‘So their son can get the care…he needs’.

The TV reporter’s final line echoed the advice of Hampshire’s assistant chief constable – that Ashya King’s parents should return their five year old son to Southampton General Hospital, where he had been receiving treatment for cancer and for the severe after-effects of a successful operation to remove a brain tumour.

The way the reporter signed off – his intonation, the grain of his voice – invited ‘Amen’ at the end; as if godlike status is due to the ineffable combination of Police and theNHS.

Brett and Neghemeh King believe in a different god: they are Jehovah’s Witnesses who removed son Ashya from Southampton hospital and took him to their holiday home in Spain. They hoped to sell this property and use the funds to pay for proton beam treatment in Prague – cancer treatment currently unavailable in the UK, which Southampton doctors declared would be useless in Ashya’s case.

But the abduction of Ashya became a top priority – for police officers as well as journalists. His parents were arrested in Spain on Saturday evening and sent to prison. Ashya is now alone in a Spanish hospital.

Far from sacred, the behaviour of UK ‘healthcare professionals’ invites profanity. In a different case, the mother of a boy who was eventually granted NHS funds for proton beam treatment in Oklahoma, USA, reported ‘a bit of a carrot-dangling situation’ in which she was informed that her son might get the grant but funding would be refused if a younger patient came along. In Ashya’s case, Brett King says he was warned about an emergency protection order – his son being taken into care – if he continued to question his treatment; this despite disagreement among Southampton doctors over ‘the Milan protocol’ of radiotherapy and chemotherapy.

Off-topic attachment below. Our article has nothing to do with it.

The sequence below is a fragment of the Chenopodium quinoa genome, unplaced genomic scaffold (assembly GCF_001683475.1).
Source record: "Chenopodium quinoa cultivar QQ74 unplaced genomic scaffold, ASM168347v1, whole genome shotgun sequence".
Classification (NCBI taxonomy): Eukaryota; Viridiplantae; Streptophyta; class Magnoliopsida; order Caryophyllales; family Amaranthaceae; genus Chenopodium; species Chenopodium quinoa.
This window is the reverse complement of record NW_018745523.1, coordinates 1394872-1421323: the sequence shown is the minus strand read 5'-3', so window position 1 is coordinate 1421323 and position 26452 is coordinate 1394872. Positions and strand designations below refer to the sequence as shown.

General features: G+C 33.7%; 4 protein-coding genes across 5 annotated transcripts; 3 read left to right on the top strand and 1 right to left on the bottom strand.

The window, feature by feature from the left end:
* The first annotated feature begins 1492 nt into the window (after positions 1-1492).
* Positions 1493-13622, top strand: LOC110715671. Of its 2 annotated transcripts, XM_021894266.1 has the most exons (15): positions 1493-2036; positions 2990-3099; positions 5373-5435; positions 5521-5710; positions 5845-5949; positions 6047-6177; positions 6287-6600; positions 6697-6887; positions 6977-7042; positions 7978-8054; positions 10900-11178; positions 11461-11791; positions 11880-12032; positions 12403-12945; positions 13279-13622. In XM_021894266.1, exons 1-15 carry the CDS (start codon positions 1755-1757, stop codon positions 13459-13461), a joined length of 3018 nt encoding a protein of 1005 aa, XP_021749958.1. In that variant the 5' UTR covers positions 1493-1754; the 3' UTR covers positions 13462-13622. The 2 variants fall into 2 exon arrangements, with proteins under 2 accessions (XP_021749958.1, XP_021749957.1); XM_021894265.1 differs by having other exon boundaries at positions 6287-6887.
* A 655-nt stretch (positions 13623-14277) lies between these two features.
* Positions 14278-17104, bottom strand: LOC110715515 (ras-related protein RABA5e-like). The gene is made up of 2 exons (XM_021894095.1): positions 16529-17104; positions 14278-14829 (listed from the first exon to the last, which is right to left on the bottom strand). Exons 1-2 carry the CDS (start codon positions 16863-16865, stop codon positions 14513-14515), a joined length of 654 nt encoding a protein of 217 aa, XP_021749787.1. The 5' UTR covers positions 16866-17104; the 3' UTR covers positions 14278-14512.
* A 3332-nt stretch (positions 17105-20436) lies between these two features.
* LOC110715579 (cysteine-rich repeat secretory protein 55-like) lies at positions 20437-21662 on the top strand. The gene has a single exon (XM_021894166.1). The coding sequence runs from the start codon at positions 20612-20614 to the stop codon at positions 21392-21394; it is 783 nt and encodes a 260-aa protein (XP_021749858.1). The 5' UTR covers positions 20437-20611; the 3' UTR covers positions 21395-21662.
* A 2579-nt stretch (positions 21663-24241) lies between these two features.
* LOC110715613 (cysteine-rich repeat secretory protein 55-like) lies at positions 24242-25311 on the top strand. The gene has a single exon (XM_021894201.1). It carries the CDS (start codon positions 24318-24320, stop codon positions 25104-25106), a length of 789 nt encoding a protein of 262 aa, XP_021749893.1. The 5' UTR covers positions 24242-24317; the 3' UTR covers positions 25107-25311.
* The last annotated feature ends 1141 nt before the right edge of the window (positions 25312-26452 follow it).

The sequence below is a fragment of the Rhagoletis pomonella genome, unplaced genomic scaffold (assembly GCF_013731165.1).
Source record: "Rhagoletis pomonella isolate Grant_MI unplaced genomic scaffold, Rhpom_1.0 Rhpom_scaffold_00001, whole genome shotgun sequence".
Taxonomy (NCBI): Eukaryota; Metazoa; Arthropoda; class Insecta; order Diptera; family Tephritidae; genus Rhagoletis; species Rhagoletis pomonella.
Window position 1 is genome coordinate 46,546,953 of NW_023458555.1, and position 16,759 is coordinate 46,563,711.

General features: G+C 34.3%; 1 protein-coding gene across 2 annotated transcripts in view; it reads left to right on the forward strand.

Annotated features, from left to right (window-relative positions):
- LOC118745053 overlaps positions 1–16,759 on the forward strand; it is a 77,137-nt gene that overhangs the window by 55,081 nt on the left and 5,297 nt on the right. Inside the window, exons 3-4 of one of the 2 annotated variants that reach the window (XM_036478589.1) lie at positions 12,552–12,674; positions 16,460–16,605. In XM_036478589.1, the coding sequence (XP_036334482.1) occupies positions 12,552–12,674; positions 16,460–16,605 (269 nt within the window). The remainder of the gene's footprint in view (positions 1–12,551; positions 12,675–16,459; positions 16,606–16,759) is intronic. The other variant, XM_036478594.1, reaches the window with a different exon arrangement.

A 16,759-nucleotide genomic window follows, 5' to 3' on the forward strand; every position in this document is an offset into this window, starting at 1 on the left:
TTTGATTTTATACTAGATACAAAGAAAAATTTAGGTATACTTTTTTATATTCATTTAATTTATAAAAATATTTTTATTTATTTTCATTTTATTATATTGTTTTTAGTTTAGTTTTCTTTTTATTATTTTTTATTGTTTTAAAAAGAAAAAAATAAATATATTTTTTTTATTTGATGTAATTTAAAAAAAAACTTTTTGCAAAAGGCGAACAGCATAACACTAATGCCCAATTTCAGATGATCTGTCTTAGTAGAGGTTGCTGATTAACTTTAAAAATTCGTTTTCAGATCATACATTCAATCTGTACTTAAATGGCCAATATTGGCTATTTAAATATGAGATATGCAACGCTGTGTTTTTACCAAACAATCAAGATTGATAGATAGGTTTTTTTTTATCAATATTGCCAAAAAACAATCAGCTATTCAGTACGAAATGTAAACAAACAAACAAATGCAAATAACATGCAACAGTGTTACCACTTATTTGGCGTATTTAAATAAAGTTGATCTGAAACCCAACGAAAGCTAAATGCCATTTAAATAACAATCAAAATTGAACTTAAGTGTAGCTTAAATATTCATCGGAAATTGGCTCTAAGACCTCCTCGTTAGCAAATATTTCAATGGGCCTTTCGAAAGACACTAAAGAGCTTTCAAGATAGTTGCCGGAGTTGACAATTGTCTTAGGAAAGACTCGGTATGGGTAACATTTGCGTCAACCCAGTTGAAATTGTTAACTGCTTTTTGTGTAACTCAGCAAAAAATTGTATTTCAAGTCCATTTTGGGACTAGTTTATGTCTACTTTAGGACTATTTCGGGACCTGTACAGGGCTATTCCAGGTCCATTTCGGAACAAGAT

In a video posted on YouTube by Ashya’s elder brother, Naveed, Brett King explains why he took his son out of the country, and how he made extensive preparations to ensure continuity of care while in transit (iron supplements, drip feed, an adaptor to runthe drip feed machine off the car battery). King also gives an account of his dealings with Southampton hospital which sounds like a tyranny of informality (unanswered letters and emails and no doubt a policy of transparency), followed by outright coercion (see it our way or you won’t be allowed to see your son).

Responding (even as mere observers) to the grotesque nature of such encounters (empty and soulless but grimly serious at the same time), it is tempting to invest divine significance in the prone form of Ashya King. A world of saintly sadness seems to be contained in his slow-moving eyes; but that is his illness talking, not Ashya himself; and it’s not really us that’s listening, more like the victim culture we have become accustomed to.

Better we attune ourselves to Brett. Not for divine grace (not unless you really have to think of it that way); more that in a moment of stillness (bare hotel room, speaking to camera, before the Spanish police stopped them as they tried to continue their journey), a father’s low key explanation of how and why he acted on behalf of his family, is something like the sound of our common humanity.